• Educational Disability Descriptions *
    Raising children is a very rewarding and fulfilling life experience.  However it is a huge responsibility and can often be a daunting and challenging task.  Raising a child with special needs can increase stress on a family.  For some, coming to terms with your child’s disability can be a painful process.   Below are links that can help you learn more about various disabilities. 



    Autism Spectrum Disorder

    Autistic spectrum disorder is a relatively new term to denote the fact that there are a number of subgroups within the spectrum of autism.  There are differences between the subgroups and further work is required on defining the criteria, but all children with an ASD share a triad of impairments in their ability to:

    • understand and use non-verbal and verbal communication
    • understand social behavior which affects their ability to interact with children and adults
    • think and behave flexibly — which may be shown in restricted, obsessional or repetitive activities. 
    To read more about ASD, click on these links:

    Autism Health Information

    Learning Disabilities
    People with learning disabilities have average to above-average intelligence, but experience difficulty processing information. The difficulties are neurological in origin. LD is the term currently used to describe a variety of difficulties that interfere with a person"s ability to process, store, retrieve or produce information.

    Because of this, they may have trouble with reading, writing, math, speaking, thinking, listening and with social skills. Dyslexia is the most commonly known of the many different types of learning disabilities.

    A learning disability is not a form of mental retardation and does not develop because of an emotional, visual, hearing or motor disability. Nor is it the result of environmental, cultural or economic disadvantage.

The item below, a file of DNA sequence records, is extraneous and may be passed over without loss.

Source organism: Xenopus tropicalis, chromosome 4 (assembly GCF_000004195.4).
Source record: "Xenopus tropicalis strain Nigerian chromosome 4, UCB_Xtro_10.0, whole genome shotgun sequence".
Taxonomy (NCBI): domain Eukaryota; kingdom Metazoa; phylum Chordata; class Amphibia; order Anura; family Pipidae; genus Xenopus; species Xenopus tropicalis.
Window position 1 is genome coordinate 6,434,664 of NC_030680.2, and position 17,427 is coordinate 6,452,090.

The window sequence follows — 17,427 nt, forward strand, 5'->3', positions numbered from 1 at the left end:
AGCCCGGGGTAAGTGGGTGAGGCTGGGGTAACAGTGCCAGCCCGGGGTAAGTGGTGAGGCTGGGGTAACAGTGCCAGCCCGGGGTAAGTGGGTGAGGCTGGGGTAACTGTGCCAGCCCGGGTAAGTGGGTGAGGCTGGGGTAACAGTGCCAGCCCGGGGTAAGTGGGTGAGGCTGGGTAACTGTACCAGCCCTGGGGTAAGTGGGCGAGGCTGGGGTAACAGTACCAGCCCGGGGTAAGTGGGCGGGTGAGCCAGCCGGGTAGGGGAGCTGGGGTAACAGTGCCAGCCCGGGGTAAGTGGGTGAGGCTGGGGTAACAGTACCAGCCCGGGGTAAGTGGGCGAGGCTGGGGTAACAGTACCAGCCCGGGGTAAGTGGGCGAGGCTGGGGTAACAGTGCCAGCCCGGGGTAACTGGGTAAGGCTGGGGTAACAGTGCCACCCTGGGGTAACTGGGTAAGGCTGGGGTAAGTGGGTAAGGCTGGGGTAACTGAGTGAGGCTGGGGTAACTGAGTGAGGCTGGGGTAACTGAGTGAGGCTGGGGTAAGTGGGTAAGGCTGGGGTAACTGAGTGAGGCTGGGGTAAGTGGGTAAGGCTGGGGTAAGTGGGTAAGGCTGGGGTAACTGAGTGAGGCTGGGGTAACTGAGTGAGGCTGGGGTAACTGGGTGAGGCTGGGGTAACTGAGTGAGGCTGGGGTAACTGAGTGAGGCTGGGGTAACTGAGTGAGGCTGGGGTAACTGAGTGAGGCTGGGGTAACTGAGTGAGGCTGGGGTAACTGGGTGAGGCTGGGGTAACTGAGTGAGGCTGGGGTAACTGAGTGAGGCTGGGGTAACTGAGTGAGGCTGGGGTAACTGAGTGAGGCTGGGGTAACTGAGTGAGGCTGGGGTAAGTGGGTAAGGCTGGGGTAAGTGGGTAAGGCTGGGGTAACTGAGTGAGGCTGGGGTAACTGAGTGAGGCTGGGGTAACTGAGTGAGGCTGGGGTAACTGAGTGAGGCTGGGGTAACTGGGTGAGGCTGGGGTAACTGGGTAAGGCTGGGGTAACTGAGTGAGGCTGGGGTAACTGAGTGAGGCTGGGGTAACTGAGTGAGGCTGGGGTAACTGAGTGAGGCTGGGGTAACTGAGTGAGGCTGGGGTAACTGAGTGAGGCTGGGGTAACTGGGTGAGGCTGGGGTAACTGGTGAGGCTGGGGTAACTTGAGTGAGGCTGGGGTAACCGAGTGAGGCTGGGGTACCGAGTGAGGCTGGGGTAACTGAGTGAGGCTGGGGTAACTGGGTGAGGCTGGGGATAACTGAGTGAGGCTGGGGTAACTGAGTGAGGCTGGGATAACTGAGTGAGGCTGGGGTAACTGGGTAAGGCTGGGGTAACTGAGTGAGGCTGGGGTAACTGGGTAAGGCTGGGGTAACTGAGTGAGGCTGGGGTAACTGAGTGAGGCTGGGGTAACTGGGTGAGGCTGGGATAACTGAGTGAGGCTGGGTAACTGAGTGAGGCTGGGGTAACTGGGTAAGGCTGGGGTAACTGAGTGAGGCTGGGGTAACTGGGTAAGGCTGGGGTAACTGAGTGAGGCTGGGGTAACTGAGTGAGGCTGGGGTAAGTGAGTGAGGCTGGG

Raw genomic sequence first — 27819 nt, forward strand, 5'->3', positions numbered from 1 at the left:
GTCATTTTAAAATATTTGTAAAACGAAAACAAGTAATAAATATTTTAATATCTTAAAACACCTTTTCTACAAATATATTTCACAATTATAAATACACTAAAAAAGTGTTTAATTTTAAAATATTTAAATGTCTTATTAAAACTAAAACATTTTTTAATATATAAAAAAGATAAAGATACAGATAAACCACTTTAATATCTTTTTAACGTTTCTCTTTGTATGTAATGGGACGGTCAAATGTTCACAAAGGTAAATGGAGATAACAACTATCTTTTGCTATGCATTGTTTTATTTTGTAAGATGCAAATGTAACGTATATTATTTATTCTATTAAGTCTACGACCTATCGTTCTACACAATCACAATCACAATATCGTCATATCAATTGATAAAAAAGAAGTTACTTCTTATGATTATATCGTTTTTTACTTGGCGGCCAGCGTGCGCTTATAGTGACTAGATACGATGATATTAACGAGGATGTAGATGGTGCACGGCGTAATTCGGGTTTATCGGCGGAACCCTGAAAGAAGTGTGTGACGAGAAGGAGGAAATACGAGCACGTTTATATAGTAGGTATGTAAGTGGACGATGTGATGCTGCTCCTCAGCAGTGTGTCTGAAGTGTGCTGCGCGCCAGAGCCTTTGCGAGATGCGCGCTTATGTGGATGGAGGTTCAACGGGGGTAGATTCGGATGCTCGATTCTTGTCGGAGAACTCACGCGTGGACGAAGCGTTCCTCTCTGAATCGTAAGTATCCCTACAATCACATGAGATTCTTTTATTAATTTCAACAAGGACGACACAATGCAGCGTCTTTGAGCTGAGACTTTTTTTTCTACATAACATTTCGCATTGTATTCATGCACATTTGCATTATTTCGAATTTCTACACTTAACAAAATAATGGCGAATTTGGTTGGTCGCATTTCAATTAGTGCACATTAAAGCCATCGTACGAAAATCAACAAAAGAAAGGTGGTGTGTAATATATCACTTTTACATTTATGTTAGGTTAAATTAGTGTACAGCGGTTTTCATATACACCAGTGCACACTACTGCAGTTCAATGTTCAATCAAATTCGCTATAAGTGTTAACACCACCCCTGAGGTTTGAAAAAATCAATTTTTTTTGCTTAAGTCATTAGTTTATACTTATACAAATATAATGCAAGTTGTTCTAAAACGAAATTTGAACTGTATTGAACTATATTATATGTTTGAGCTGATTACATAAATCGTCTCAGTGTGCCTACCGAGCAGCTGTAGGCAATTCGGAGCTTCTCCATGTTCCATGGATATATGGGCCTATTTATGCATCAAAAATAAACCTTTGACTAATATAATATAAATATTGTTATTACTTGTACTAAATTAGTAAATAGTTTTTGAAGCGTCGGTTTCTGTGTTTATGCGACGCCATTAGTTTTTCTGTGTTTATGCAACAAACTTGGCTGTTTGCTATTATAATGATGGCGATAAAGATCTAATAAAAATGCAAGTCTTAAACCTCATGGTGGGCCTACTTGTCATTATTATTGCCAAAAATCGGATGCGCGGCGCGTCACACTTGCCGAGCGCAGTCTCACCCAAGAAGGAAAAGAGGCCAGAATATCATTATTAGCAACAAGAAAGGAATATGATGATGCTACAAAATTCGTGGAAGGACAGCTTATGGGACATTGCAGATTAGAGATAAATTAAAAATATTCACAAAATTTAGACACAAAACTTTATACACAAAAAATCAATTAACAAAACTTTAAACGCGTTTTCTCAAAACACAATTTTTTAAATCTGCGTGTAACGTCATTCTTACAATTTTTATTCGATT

To read more about LD, click on these links:

    Mental Retardation  

    Mental retardation refers to below-average intelligence. The diagnosis of mental retardation is based on intelligence quotient (IQ) tests and a child"s learning problems. Mental retardation is categorized according to IQ scores:

    • In mild retardation, IQs range from 50 or 55 to 70.
    • In moderate retardation, IQs range from 35 or 40 to 50 or 55.
    • In severe retardation, IQs range from 20 or 25 to 35 or 40.
    • In profound retardation, IQs are below 20 or 25.
    To read more about MR, click on these links:

    Although their hearing may be normal, kids with central auditory processing disorder (CAPD) can"t process the information they hear in the same way as others because their ears and brain don"t fully coordinate.

    If you think there may be a problem with how your child processes what he or she hears, ask yourself these questions:

    • Is your child easily distracted or unusually bothered by loud or sudden noises?
    • Are noisy environments upsetting to your child?
    • Does your child"s behavior and performance improve in quieter settings?
    • Does your child have difficulty following directions, whether simple or complicated ones?
    • Does your child have reading, spelling, writing, or other speech-language difficulties?
    • Is abstract information difficult for your child to comprehend?
    • Are verbal (word) math problems difficult for your child?
    • Is your child disorganized and forgetful?
    • Are conversations hard for your child to follow?
    To read more about CAPD, click on these links:
    Occasionally, we may all have difficulty sitting still, paying attention or controlling impulsive behavior. For some people, the problem is so pervasive and persistent that it interferes with their daily life, including home, academic, social and work settings.

    Attention-Deficit/Hyperactivity Disorder (AD/HD) is a neurobiological disorder and it is characterized by developmentally inappropriate impulsivity, attention, and in some cases, hyperactivity.   Some of the synptoms are:

    • Fails to give close attention to details or makes careless mistakes.
    • Has difficulty sustaining attention.
    • Does not appear to listen.
    • Struggles to follow through on instructions.
    • Has difficulty with organization.
    • Avoids or dislikes tasks requiring sustained mental effort.
    • Loses things.
    • Is easily distracted. 
    • Is forgetful in daily activities
    • Fidgets with hands or feet or squirms in chair.
    • Has difficulty remaining seated.
    • Runs about or climbs excessively.
    •  Difficulty engaging in activities quietly.
    • Acts as if driven by a motor.
    • Talks excessively.
    • Blurts out answers before questions have been completed.
    • Difficulty waiting or taking turns.
    • Interrupts or intrudes upon others.
    • To read more about AD/HD, click on these links:



    *These descriptions were researched and written by Karen Casinghino Spec. Ed Teacher at New Hartford Elem.

Last Modified on September 23, 2013